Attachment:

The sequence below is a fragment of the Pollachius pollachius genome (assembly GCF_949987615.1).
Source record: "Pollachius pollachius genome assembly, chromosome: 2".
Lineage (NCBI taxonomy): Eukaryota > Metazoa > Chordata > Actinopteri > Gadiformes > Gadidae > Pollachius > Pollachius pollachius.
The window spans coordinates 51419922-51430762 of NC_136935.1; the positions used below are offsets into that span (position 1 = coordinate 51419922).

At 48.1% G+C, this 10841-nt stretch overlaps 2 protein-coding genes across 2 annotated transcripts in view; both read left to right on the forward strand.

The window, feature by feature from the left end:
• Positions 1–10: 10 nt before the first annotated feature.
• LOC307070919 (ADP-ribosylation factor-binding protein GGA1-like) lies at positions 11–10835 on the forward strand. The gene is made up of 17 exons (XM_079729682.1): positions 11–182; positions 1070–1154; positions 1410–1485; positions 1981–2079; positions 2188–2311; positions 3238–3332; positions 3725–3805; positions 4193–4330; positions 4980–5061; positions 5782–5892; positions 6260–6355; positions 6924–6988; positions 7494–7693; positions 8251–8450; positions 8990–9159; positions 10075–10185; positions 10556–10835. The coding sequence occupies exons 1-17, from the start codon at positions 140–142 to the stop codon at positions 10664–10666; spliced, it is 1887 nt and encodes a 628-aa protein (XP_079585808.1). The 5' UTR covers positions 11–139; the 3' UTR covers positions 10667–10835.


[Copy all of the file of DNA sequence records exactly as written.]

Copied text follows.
The sequence below is a fragment of the Pollachius pollachius genome (assembly GCF_949987615.1).
Source record: "Pollachius pollachius genome assembly, chromosome: 2".
Lineage (NCBI taxonomy): Eukaryota > Metazoa > Chordata > Actinopteri > Gadiformes > Gadidae > Pollachius > Pollachius pollachius.
The window spans coordinates 51419922-51430762 of NC_136935.1; the positions used below are offsets into that span (position 1 = coordinate 51419922).

At 48.1% G+C, this 10841-nt stretch overlaps 2 protein-coding genes across 2 annotated transcripts in view; both read left to right on the forward strand.

The window, feature by feature from the left end:
• Positions 1–10: 10 nt before the first annotated feature.
• LOC307070919 (ADP-ribosylation factor-binding protein GGA1-like) lies at positions 11–10835 on the forward strand. The gene is made up of 17 exons (XM_079729682.1): positions 11–182; positions 1070–1154; positions 1410–1485; positions 1981–2079; positions 2188–2311; positions 3238–3332; positions 3725–3805; positions 4193–4330; positions 4980–5061; positions 5782–5892; positions 6260–6355; positions 6924–6988; positions 7494–7693; positions 8251–8450; positions 8990–9159; positions 10075–10185; positions 10556–10835. The coding sequence occupies exons 1-17, from the start codon at positions 140–142 to the stop codon at positions 10664–10666; spliced, it is 1887 nt and encodes a 628-aa protein (XP_079585808.1). The 5' UTR covers positions 11–139; the 3' UTR covers positions 10667–10835.